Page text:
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We are planning a trip next month, specifically to build up the trust funds of Walt Disney’s heirs.  It will involve taking the ladies out of school for a week, but if all goes well, we will not be there at a really busy time.  We decided to leave the gentlemen with Grandma and Papa.  I don’t think it would be much fun to try to keep track of the little guys in a place like that.  We can take them somewhere special in a few years, when they are a little older and smarter. (not wearing their underwear backwards?)  Any practical tips on Disney vacations would be appreciated.

 

The 1999 Fair Fiasco

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We attended our county fair tonight, and it brought back a flood of memories.  Ten years ago, I had two step-kids with not nearly enough to do all day while GD and I were at work.  We enrolled them in 4H thinking this would be a way to fill up five nine-hour summer days a week.  As much as they drug their feet, Janine had enough money in her savings account to pay for a semester of college from just three years of participating.  James did too. 

The 1999 County Fair Fiasco

     Well, we learned from last year’s fair and had all of our 4H projects
completed two weeks before entry day, Sunday.  Ha!  Saturday found us cutting
out fish and pasting them to a board, collecting then sticking bugs with
pins, collecting and pressing leaves and gluing leaves to paper, baking
cookies and doing lots of computer work.  Sunday found us cutting out fish
and pasting them to a board, collecting more bugs and sticking them with
pins, gluing leaves to paper, baking cookies and doing more computer work.
My ambitious stepchildren signed up for a wide variety of 4H projects
this year.  James took pigs, excuse me, “swine”, chickens and
fishing.  Janine, the dilettante, signed up for gardening, trees, bugs
(entomology), baking and cat. I decided it would only be fair if I showed
some things as well, so I took three photographs I had matted on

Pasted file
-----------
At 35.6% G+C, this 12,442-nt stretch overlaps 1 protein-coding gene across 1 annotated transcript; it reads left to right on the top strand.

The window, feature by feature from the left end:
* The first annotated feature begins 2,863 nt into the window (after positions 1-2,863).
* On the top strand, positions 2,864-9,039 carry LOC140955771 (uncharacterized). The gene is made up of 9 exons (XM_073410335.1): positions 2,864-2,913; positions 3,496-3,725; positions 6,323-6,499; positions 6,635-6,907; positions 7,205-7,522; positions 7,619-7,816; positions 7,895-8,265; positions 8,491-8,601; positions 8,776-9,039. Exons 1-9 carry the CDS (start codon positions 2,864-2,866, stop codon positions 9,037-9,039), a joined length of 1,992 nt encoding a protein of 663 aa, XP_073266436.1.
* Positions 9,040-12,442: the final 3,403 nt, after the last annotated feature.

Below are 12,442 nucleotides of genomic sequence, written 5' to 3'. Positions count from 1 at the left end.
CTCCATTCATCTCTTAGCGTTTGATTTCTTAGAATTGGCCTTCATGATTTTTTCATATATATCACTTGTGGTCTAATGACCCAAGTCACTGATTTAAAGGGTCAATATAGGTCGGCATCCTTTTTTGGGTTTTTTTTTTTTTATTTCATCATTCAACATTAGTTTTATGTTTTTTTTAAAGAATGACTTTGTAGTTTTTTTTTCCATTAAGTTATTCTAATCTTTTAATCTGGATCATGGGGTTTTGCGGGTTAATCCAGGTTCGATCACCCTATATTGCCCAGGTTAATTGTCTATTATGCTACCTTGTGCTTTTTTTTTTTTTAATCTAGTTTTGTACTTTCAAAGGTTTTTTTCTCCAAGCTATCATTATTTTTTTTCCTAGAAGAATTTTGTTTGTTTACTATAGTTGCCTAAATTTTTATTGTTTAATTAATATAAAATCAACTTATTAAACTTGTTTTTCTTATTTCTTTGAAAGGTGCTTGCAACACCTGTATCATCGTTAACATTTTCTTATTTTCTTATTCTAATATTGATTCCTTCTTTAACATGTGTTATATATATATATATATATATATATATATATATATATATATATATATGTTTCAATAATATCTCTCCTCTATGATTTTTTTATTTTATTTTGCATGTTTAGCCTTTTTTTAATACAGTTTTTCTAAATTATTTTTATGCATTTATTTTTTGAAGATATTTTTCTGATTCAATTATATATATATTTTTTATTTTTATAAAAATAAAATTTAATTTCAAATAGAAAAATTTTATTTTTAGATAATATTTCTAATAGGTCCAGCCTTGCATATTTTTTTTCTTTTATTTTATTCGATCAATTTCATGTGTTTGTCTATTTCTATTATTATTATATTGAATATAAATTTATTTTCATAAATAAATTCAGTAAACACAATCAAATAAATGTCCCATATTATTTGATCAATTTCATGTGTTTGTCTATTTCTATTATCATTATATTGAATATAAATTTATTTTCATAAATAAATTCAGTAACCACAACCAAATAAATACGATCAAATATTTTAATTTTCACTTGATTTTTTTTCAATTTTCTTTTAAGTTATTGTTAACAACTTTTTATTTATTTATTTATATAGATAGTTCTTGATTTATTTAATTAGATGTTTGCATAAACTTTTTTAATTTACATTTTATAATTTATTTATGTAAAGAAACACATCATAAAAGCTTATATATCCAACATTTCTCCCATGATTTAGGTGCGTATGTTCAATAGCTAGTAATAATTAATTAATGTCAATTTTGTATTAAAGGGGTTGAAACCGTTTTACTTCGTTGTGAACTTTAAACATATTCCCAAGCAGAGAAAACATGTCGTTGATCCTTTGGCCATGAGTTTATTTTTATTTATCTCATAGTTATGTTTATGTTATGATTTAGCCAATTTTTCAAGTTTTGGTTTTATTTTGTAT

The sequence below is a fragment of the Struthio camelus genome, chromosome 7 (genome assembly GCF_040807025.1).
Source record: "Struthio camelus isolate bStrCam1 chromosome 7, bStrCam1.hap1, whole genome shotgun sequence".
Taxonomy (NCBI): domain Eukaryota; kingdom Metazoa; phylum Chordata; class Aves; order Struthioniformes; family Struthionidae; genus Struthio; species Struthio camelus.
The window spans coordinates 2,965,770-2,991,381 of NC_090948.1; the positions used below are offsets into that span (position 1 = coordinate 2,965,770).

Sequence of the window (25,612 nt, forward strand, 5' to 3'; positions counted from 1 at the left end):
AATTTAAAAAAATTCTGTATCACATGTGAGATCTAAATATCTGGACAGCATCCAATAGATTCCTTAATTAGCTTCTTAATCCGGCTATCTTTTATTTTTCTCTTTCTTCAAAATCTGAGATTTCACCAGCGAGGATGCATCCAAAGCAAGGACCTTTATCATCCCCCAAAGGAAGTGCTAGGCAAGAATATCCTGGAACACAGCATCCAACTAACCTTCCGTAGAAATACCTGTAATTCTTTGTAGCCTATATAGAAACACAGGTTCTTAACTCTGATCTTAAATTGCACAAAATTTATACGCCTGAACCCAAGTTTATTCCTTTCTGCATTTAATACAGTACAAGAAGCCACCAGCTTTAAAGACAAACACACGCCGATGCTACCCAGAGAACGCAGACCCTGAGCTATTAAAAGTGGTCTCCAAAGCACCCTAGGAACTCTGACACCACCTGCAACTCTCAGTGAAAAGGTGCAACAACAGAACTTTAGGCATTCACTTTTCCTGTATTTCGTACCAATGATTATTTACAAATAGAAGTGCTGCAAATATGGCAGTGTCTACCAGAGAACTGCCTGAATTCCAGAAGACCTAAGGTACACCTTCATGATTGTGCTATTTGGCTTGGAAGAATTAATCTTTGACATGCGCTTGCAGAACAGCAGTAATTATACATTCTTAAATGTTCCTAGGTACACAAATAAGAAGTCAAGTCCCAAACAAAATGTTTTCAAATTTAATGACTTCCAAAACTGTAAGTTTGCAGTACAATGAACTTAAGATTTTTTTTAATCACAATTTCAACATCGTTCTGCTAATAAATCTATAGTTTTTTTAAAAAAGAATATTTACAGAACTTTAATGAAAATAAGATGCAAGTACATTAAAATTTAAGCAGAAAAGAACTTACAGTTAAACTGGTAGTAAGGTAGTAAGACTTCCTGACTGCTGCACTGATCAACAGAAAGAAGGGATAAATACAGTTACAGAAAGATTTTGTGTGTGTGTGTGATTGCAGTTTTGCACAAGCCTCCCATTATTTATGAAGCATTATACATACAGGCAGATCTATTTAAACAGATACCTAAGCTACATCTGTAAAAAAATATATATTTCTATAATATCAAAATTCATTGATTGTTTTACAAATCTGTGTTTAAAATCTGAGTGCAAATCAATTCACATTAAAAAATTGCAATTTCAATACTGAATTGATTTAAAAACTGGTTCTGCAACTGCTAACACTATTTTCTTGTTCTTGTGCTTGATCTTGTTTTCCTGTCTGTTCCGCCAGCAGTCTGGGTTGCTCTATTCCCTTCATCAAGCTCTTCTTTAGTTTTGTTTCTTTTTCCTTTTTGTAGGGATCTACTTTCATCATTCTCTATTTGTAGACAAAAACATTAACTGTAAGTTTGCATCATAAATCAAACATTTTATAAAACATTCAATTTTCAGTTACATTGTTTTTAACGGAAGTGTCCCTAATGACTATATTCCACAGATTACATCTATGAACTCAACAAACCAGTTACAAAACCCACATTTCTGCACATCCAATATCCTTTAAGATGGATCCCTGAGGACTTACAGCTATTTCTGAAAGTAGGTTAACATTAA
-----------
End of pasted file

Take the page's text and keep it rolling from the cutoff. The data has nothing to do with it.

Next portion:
Thursday, some basil and some pickles. I had also graciously offered to
bake a pie for the 4H booth to sell.  Some how I also managed to convince
Denise (our niece) to take zucchini bread, since she had never shown
anything at a fair before.


    Saturday found everyone busy locating their shirts with the little patch
on them and putting the “finishing” touches on a couple of projects.
James signed up for poultry showmanship, so he watched a video then
pretended that I was the judge and showed one of his chickens.  As he
pulled the feathers back to show the skin, we saw lice.  “Ok, the
chickens need a malathion bath.  Dad can help you when he gets home.”
Nothing and I do mean nothing is more homely than a freshly bathed
chicken.


     Back to Janine.  We collected and froze lots of bugs over the summer, but
some disintegrated and we had pinned others wrong.  A word to the wise,
don’t plan to move the bug on the pin after it has dried on it several
days.  It won’t work.  One of the bugs was actually moving when we
entered the box at fair.  I think he died before the judge saw him
though.


     All summer I pestered Janine to get some of her labels done, but she would
only do one or two at a time, amidst much complaining.  Twenty-five bugs
and ten trees added up to more patience than I had, hence Janine typed in
most of her labels Saturday and Sunday.  Fortunately, she had several
unfinished projects so she could skip back and forth between them all and
not get tired of any one project.   We enlisted James to help cut
labels out.


     James spoke with a USDI Fish and Wildlife person about endangered
species earlier in the summer.  She gave him some pamphlets on endangered
fish, so he sanded a board, stained it and used double sided tape to
stick the pictures to the board, until the tape ran out and he used clear
packing tape.  He also spent time on the computer typing out information
and titles.  This process dragged on due to his lack of desire to do
anything that remotely resembled learning.


     Janine wrote her recipe out for ginger cookies ahead of time so she made
the cookies while I made two pies on Saturday.  Unfortunately she did not
follow the recipe and let the dough chill for two hours as recommended,
and I was too busy to notice and just thought she had not put in enough
flour.  “Well, we can make those Sunday after lunch, yeah that will work
because we will be done with bugs and trees by then.”

     James and Dad spent the afternoon laundering chickens and
collecting bugs for Janine.  We missed an opportunity by not using
a louse off of the chickens for the entomology project.  I went to bed at
about 12:00 that night, long after everyone else had been asleep.
Sunday morning I got up at 5:00 to make watermelon pickles, since I had